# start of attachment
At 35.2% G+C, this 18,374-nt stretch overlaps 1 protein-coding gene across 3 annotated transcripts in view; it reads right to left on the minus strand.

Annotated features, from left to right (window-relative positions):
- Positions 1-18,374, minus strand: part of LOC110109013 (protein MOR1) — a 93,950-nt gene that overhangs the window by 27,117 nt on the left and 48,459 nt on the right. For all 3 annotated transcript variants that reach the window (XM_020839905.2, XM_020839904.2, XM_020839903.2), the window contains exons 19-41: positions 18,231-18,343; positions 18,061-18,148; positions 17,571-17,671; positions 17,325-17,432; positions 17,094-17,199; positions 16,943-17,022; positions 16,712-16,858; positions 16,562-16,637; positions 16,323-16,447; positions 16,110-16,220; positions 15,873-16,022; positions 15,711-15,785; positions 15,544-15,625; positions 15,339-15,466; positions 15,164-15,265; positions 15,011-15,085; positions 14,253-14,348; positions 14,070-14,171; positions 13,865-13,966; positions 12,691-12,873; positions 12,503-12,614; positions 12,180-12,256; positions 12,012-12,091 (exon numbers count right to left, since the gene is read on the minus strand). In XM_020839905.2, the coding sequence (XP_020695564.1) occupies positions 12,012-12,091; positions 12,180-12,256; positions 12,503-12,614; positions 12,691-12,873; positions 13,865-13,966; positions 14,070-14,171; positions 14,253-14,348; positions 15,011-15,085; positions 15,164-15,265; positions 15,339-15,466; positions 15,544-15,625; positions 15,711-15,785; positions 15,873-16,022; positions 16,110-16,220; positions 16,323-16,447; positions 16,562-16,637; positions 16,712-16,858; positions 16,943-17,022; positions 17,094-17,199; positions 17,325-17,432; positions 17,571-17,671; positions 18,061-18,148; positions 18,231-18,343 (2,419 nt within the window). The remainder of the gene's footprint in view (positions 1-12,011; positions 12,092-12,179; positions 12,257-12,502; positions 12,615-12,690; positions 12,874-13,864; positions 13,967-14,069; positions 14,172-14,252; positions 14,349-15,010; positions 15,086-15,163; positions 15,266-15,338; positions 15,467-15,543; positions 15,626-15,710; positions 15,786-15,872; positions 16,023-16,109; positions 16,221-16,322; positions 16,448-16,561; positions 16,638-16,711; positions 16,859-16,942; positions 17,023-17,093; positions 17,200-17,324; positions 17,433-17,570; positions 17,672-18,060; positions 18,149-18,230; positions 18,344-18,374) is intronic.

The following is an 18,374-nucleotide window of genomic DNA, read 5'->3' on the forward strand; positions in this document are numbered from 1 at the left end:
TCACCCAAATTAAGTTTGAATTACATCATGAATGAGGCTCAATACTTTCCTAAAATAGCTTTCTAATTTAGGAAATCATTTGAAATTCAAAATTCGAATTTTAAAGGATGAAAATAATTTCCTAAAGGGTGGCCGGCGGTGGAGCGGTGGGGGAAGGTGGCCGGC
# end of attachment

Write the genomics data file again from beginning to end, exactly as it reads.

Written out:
At 35.2% G+C, this 18,374-nt stretch overlaps 1 protein-coding gene across 3 annotated transcripts in view; it reads right to left on the minus strand.

Annotated features, from left to right (window-relative positions):
- Positions 1-18,374, minus strand: part of LOC110109013 (protein MOR1) — a 93,950-nt gene that overhangs the window by 27,117 nt on the left and 48,459 nt on the right. For all 3 annotated transcript variants that reach the window (XM_020839905.2, XM_020839904.2, XM_020839903.2), the window contains exons 19-41: positions 18,231-18,343; positions 18,061-18,148; positions 17,571-17,671; positions 17,325-17,432; positions 17,094-17,199; positions 16,943-17,022; positions 16,712-16,858; positions 16,562-16,637; positions 16,323-16,447; positions 16,110-16,220; positions 15,873-16,022; positions 15,711-15,785; positions 15,544-15,625; positions 15,339-15,466; positions 15,164-15,265; positions 15,011-15,085; positions 14,253-14,348; positions 14,070-14,171; positions 13,865-13,966; positions 12,691-12,873; positions 12,503-12,614; positions 12,180-12,256; positions 12,012-12,091 (exon numbers count right to left, since the gene is read on the minus strand). In XM_020839905.2, the coding sequence (XP_020695564.1) occupies positions 12,012-12,091; positions 12,180-12,256; positions 12,503-12,614; positions 12,691-12,873; positions 13,865-13,966; positions 14,070-14,171; positions 14,253-14,348; positions 15,011-15,085; positions 15,164-15,265; positions 15,339-15,466; positions 15,544-15,625; positions 15,711-15,785; positions 15,873-16,022; positions 16,110-16,220; positions 16,323-16,447; positions 16,562-16,637; positions 16,712-16,858; positions 16,943-17,022; positions 17,094-17,199; positions 17,325-17,432; positions 17,571-17,671; positions 18,061-18,148; positions 18,231-18,343 (2,419 nt within the window). The remainder of the gene's footprint in view (positions 1-12,011; positions 12,092-12,179; positions 12,257-12,502; positions 12,615-12,690; positions 12,874-13,864; positions 13,967-14,069; positions 14,172-14,252; positions 14,349-15,010; positions 15,086-15,163; positions 15,266-15,338; positions 15,467-15,543; positions 15,626-15,710; positions 15,786-15,872; positions 16,023-16,109; positions 16,221-16,322; positions 16,448-16,561; positions 16,638-16,711; positions 16,859-16,942; positions 17,023-17,093; positions 17,200-17,324; positions 17,433-17,570; positions 17,672-18,060; positions 18,149-18,230; positions 18,344-18,374) is intronic.

The following is an 18,374-nucleotide window of genomic DNA, read 5'->3' on the forward strand; positions in this document are numbered from 1 at the left end:
TCACCCAAATTAAGTTTGAATTACATCATGAATGAGGCTCAATACTTTCCTAAAATAGCTTTCTAATTTAGGAAATCATTTGAAATTCAAAATTCGAATTTTAAAGGATGAAAATAATTTCCTAAAGGGTGGCCGGCGGTGGAGCGGTGGGGGAAGGTGGCCGGC